By Deborah Blackwell

It’s 2:30 a.m. I wake up soaked in sweat, hot but shivering. Nausea rolls through my belly like a wave. My heart pounds. I sit up, swing my legs off the bed, and try to put my feet on the floor. My head throbs like it’s about to implode. My eyesight is blurry, but I stand up, determined to make it to the bathroom. The cat lifts her head and squeaks out a meow, then hops off the bed and follows me. She knows I may or may not make it without fainting. I try not to wake up Sir Husband, he has to leave for work in three and a half hours. “Shhhhh,” I whisper.


My gait is unsteady. I hold my arms out into the air. For what? There’s nothing there to catch me. When I finally get to the toilet, I exhale. I made it. I close my eyes hoping I can get back to bed easily. The cat swirls around my legs, then waits until I stand up before leading the way. When I crawl back into bed, I pull the covers up as high as they will go around my body, leaving just enough space to breathe. I’m safe. Sort of.


Welcome to my nights. Why? Because three years ago I ate some salmonella-tainted peaches that derailed my entire life. The bacteria caused Postural Orthostatic Tachycardia Syndrome (POTS), a form of dysautonomia — a serious condition that disrupts the autonomic nervous system. That’s the system that manages all our involuntary functions: breathing, heart rate, blood pressure, body temperature, blood flow, digestion, circulation, thinking, doing seeing. Being.


Unless you’ve lived it, it’s hard to understand.


My body calls the shots. Night and day, no warning, no reprieve, POTS mimics heart attack, stroke, and seizures. It brings on random episodes of chest pain, heart palpitations, dizziness, head pressure, extreme drops in blood pressure, blurry or double vision, nausea, numbness and tingling, trembling, sweating, chills, fatigue, weakness, shooting pain, sensations of internal pressure, noise and light sensitivity, tinnitus, brain fog, or any other scary, uncomfortable symptoms it can create.


It makes me think I’m about to die.


Thankfully, I’m not. Still, POTS isn’t easy to fix and the road to recovery is long. Ambulance ride after ambulance ride, I landed in the hospital with a laundry list of symptoms that tricked emergency room personnel. Test after test, no conclusion. How could I be having these symptoms when all my organs are fine? Countless times, I looked up from the gurney and felt shamed when I heard, “Nothing is wrong with you, you’re just having panic attacks. You have anxiety. Learn to manage your stress.” In other words, quit overreacting. Live your life differently and you will be fine.


Wrong. Panic isn’t the cause, it’s the effect.


Eventually “long Covid” brought things to light. An infection or disease preceding these extreme symptoms is a tell-tale sign of dysautonomia: a physical disorder the experts know little about. Now, it’s in the queue for research, and I know I’m not alone.


At least 80 percent of people with POTS don’t have a diagnosis or are misdiagnosed. It can take years to find the underlying cause. Recovery is a “maybe,” and symptom management is a game. I saw every doctor for every body part. Diagnostic procedures, trial-by-fire treatments — from Western medications to integrative medicine to traditional Chinese medicine to vascular physical therapy — and nothing. No relief.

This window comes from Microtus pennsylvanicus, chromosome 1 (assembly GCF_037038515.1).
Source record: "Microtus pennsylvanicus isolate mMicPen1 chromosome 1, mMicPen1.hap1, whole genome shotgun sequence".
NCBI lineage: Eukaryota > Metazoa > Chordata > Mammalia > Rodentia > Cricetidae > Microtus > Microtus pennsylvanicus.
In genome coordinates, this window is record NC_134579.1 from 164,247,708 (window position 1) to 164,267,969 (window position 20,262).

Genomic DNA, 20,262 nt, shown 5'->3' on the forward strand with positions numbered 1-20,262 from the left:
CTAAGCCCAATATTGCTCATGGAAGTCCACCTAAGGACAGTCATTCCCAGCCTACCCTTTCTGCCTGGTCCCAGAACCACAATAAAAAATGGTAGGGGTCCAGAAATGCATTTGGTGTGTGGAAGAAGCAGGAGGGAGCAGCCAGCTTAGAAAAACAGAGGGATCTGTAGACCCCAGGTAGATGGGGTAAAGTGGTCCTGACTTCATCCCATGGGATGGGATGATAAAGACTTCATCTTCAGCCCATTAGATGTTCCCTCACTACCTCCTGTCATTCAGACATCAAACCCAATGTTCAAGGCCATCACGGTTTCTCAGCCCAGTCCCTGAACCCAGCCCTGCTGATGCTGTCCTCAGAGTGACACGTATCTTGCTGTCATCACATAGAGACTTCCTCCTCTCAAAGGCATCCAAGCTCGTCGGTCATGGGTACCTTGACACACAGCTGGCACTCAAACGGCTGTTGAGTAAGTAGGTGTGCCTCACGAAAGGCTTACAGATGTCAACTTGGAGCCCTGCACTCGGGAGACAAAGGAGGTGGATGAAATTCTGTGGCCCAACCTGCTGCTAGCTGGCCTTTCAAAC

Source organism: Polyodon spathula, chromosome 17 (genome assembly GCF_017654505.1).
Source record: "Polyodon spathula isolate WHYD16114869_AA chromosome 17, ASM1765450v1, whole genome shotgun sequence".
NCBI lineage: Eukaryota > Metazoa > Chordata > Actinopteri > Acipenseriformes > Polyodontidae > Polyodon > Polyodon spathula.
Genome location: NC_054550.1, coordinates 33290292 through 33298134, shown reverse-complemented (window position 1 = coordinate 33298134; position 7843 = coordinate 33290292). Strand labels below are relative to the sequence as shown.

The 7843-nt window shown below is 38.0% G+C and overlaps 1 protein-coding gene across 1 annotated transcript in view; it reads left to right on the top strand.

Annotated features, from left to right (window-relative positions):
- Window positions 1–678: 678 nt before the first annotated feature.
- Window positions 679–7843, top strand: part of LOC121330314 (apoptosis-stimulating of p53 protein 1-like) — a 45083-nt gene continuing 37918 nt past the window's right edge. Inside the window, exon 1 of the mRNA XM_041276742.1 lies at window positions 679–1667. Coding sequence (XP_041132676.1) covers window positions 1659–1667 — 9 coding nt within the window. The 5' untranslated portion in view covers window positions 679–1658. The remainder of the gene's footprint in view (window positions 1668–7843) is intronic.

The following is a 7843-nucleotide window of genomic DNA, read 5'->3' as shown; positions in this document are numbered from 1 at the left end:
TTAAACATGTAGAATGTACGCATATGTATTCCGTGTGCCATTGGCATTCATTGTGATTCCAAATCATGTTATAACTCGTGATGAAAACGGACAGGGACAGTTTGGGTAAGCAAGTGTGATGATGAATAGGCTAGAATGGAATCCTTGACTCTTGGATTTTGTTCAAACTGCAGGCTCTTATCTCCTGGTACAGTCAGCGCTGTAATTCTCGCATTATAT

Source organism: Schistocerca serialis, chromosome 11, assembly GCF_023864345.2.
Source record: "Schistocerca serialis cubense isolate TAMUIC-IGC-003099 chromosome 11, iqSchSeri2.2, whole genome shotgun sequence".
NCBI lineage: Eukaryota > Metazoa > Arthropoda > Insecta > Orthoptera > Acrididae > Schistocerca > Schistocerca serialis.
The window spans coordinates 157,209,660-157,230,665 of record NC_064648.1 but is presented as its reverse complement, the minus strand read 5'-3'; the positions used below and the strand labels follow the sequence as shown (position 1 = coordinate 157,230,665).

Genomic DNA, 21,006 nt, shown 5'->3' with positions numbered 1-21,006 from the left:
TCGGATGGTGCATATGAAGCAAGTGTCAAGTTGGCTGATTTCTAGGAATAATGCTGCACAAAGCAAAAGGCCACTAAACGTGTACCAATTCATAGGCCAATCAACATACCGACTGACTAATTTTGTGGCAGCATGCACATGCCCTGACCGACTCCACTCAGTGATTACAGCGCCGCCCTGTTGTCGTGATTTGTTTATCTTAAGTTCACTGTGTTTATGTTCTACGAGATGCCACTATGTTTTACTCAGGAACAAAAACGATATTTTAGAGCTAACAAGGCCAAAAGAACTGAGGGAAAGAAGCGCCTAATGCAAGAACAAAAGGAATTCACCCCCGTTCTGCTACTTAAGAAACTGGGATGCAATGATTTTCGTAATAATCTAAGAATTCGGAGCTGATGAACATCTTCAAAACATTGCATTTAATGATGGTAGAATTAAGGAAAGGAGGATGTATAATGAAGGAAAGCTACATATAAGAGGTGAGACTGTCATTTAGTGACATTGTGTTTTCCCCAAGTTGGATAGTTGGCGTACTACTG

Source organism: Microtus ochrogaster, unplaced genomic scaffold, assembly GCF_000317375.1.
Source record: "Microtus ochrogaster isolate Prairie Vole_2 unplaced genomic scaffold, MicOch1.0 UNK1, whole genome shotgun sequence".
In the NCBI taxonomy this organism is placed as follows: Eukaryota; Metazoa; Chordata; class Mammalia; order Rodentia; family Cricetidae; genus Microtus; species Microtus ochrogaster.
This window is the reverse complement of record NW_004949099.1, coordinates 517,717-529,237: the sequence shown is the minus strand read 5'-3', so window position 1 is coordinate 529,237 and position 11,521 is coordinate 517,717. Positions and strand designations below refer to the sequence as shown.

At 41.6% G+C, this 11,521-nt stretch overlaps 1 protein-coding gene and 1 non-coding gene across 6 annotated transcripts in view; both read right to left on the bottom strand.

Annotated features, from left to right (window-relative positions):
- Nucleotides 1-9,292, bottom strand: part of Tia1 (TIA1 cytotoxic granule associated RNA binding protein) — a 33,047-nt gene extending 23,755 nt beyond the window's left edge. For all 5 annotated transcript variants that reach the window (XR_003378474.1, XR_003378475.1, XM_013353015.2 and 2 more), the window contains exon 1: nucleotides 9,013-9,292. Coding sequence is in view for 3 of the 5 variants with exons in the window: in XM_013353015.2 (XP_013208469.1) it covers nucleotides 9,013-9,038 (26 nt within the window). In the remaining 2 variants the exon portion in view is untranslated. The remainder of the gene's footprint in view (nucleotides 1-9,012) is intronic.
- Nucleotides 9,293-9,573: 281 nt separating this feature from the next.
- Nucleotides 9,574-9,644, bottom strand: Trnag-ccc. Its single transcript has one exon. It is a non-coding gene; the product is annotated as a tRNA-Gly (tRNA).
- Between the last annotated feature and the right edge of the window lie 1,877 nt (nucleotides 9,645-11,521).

The first year, I couldn’t even stand up. The hospital was my salvation, my bed, my sanctuary. But determined to heal, I persevered. Tried. Failed. Tried. Failed. Hoped. Lost hope. Like a trampled flower, my body and spirit were drained. Recovery felt way out of reach. Doctors are only as good as their knowledge, but more importantly, as good as a body will allow them to be. My body has a mind of its own, and it demanded I surrender.


I had to stop fighting the reality of my situation. I had to face this awful hard STOP to learn how to rest. I had to put devices, work, and life aside to listen to my body. I had to learn how to quiet my mind; reign in my high energy; relax habitual tension; bring stress to a simmer; release old trauma; sit with isolation; relinquish control; ignore the to-do list; soothe fear; worry less; breathe more; pace myself; find steadiness; learn balance; foster acceptance, and activate gratitude. I had to slow my entire self down, let go of virtually everything, and hope my autonomic nervous system followed.


Everything about the way I think, do, see, and be had to change. Not an easy task.


Most of us don’t understand another person’s predicament. We try, but we really can’t know how any life-changing experience feels for someone else. I can’t tell you how many times I’ve heard, “Wait, you’re still sick?” It’s defeating, deflating, and depressing. A “Yep,” is all I’ve got. While I watch everyone around me live their status quo, I’m still at the mercy of this potentially chronic condition and I’m tired of being in my shoes.


But I’ve come a long way. Now with some effort, optimism, and a serene curiosity, I can function. I’m getting better. I don’t need a reward, just some understanding until I can say, “Wheee! I’m up! I’m regulated! I’m moving! I’m normal! I’m me.” Because even though this is my life, it feels like life is passing me by.


I have to allow my body to wake when its ready and get out of bed when it wants to. No morning alarm, no pushing myself to “go.” Sir Husband is out the door early for work, and texts me when he thinks I’ve opened my eyes. Today was no different.


“Hi baby. You up?”


“OK, I’m getting up now. Wow, it’s late,” I reply.


“LOL, what are you late for?” he asked.